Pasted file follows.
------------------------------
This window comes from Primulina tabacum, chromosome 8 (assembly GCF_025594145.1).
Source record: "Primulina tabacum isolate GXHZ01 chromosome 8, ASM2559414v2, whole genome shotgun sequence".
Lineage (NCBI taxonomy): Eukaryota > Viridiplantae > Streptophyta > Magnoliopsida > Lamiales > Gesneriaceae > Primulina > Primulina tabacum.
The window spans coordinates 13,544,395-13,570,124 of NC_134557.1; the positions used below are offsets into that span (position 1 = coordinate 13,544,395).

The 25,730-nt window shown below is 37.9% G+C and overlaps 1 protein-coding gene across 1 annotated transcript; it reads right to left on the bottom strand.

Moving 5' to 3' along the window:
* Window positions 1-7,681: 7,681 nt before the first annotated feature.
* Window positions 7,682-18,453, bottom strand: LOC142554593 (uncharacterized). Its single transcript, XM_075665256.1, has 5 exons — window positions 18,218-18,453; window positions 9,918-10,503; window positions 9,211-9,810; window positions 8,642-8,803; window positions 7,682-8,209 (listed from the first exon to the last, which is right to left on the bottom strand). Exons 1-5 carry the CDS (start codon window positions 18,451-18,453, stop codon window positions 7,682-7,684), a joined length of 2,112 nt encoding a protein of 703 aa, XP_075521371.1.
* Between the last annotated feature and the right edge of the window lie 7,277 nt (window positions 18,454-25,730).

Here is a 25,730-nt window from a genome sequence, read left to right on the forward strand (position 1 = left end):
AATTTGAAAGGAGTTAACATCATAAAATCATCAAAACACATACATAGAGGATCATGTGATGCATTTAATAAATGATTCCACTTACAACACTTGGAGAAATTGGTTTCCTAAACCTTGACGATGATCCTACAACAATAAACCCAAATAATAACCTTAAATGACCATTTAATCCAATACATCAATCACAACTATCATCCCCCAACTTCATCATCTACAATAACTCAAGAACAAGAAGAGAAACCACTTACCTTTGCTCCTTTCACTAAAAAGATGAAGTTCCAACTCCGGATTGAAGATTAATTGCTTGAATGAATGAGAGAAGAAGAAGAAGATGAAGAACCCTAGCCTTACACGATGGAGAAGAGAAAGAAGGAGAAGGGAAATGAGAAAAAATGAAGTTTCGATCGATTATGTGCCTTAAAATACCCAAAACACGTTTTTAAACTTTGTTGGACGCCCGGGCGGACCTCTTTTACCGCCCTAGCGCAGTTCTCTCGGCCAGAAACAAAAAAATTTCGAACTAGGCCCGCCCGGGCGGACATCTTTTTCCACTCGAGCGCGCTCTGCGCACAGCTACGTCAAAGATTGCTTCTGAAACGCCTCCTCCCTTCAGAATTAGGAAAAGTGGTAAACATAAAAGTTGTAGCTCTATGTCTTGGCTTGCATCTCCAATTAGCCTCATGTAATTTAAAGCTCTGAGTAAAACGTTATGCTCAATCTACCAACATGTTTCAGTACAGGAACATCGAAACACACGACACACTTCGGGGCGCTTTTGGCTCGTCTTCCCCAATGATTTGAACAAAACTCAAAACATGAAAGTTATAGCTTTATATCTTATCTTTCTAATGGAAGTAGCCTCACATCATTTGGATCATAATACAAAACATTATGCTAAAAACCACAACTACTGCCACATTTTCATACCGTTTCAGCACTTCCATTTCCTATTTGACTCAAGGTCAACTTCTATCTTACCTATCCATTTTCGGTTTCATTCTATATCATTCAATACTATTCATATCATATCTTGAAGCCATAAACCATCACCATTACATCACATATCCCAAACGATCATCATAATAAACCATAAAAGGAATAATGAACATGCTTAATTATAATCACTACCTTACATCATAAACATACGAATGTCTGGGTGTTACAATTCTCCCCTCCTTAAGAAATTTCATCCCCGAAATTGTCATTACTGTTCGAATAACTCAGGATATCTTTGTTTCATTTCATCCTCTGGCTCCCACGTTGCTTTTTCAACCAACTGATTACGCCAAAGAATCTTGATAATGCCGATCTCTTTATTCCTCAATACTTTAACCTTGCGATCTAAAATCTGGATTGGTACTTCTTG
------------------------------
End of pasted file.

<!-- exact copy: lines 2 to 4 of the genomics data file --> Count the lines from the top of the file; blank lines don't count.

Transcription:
Source record: "Primulina tabacum isolate GXHZ01 chromosome 8, ASM2559414v2, whole genome shotgun sequence".
Lineage (NCBI taxonomy): Eukaryota > Viridiplantae > Streptophyta > Magnoliopsida > Lamiales > Gesneriaceae > Primulina > Primulina tabacum.
The window spans coordinates 13,544,395-13,570,124 of NC_134557.1; the positions used below are offsets into that span (position 1 = coordinate 13,544,395).